‘When’ Matters

August 20, 2018 - 7 minutes read

When I think back on the summer, a few moments stand out for me.  One was finishing a challenging 300 km cycle around the Cabot Trail on Cape Breton Island that included several daunting mountain climbs (well, that’s my perspective of course).  Not only did it provide a sense of accomplishment for me especially as I hadn’t exactly ‘trained’, but it was an opportunity to launch the summer break in a memorable way.

My summer reading consisted of the The Power of Moments by Chip Heath and Dan Heath, and Daniel Pink’s When: The Scientific Secrets of Perfect Timing.  I didn’t intentionally choose books that focused on the element of time, yet both reads certainly had commonalities and offered up ideas that I could apply to my role as a school leader.  I tend to think more about the ‘what’ in my practice and not necessarily the ‘when’.  After reading both books, I learned that ‘when’ should be an important consideration when making decisions related to student well-being and learning. In my many years of being an educator, the start of a new school year is accompanied by a sense of excitement, anticipation and a few jitters.  It marks a new beginning.  As Daniel Pink notes, “…beginnings have a far greater impact than most of us understand. Beginnings, in fact, can matter to the end.”  He goes on to write, “…we should be awake to the power of beginnings and aim to make a strong start.”  Pink suggests that many days are particularly effective for making a fresh start, one of them being the first day of school.  

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Chip and Daniel Heath also write about the first day of school being a moment of “…elevation and connection and pride…”. The first day of school is an example of a potential moment that “cries out to be shaped”.  Schools have the opportunity to shape this day and be the designers of a moment that matters, one that is meaningful and memorable.

On September 4th, Grade 8 students are transitioning to a brand new school environment and beginning their five-year journey through high school. This is a significant temporal landmark. To make it a memorable day, Rockridge staff has planned activities to “spark insight”, and “boost the sense of connection” (Heath & Heath).

– Students will be welcomed by upbeat piano tunes being played by our accomplished student musicians

– Grade 8 students will be greeted by Grade 9 and 10 mentors and guided to their homeroom

– Students will engage in fun getting-to-know-you activities

– Timetables and locker combinations will be distributed

– Under the guidance of mentors, students will locate their assigned locker and practise opening their locks

– Mentors will tour the school with students, introducing them to our custodian, their teachers, administrators, counsellors, youth worker and office staff

– Students will end their shortened day by returning to homeroom for a snack before heading home

Our aim is to ensure our Grade 8 students go home feeling excited to return the next day, armed with the knowledge they need to make them feel comfortable in their new surroundings. This day should be a defining moment for them.

In addition to the importance of ‘beginnings’, Daniel Pink also writes about the significance of ‘breaks’. The importance of providing breaks for students has been a topic of conversation in our schools for many years.  As we deepen our understanding of self-regulation, we have learned that frequent breaks help students sustain focus.  In elementary school, they are called ‘body breaks’ or ‘action breaks’.  At the high school level, students are given ‘brain breaks’, as teachers recognize that cognitive fatigue can set in at some point during an 80-minute instructional block.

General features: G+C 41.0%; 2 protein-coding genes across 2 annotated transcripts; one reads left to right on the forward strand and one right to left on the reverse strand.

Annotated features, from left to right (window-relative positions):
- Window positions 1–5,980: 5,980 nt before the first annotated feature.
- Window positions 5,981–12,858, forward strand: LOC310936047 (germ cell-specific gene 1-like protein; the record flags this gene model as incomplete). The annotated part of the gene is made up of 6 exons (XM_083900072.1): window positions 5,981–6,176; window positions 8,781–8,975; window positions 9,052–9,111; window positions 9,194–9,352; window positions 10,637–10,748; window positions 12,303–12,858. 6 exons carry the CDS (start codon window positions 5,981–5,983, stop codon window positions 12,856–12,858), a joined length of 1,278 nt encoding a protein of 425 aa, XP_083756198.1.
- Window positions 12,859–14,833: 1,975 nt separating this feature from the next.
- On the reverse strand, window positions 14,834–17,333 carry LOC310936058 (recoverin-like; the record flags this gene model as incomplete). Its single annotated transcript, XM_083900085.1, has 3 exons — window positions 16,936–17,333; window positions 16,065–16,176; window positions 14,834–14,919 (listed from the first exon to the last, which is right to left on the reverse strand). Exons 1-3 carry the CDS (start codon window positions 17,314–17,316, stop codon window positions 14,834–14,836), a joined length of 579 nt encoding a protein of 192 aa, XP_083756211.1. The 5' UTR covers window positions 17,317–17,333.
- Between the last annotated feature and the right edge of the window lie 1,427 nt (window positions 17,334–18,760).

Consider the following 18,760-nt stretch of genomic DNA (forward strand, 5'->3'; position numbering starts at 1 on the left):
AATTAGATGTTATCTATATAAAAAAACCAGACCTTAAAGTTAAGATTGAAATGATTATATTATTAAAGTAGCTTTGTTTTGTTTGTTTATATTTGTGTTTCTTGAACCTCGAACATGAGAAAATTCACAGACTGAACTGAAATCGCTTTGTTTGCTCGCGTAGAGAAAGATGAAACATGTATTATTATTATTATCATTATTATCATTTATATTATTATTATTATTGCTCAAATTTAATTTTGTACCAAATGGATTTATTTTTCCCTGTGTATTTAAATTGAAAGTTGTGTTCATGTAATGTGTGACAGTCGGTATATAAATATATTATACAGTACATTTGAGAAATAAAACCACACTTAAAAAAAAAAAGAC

Pink brings up some interesting points about the timing of breaks.  He references research done in Denmark on results of national standardized exams. Danish students who wrote their tests in the morning scored significantly higher than those who wrote in the afternoon. This isn’t particularly surprising; however, what is interesting is that when the students had a break for twenty to thirty minutes to eat, play and socialize before taking the tests, their scores did not decline in the afternoon. In fact, their scores were higher after having a break regardless of the time of day.

Pink also offered advice on what breaks should look like. According to his research, five guiding principles can be applied for all organizations, including schools:

Something beats nothing. Evidence indicates that short, frequent breaks are effective.

Moving beats stationary. One study showed that “hourly five-minute walking breaks boosted energy levels, sharpened focus, and improved mood throughout the day and reduced feelings of fatigue in the late afternoon.”

Social beats solo. “Much of the research on restorative breaks points toward the greater power of being with others…”.

Outside beats inside. “Taking a few minutes to be in nature is better than spending those minutes in a building.”

Fully detached beats semidetached. When taking a break, try not to combine it with another cognitively demanding activity.

In the year ahead we will strive to make ‘when’ a priority when structuring breaks into the day for students, not only for their well-being, but to potentially boost their productivity and levels of achievement. We will also aim to create defining moments for our students, ones that shape their lives and endure in their memories. Surely the first day of school and graduation are defining moments, yet many moments in between deserve to be highlighted as well and could serve as opportunities to foster a sense of pride and connection. With a little planning and a lot of enthusiasm, perhaps we can make ordinary moments become extraordinary ones for our students. ‘When’ matters.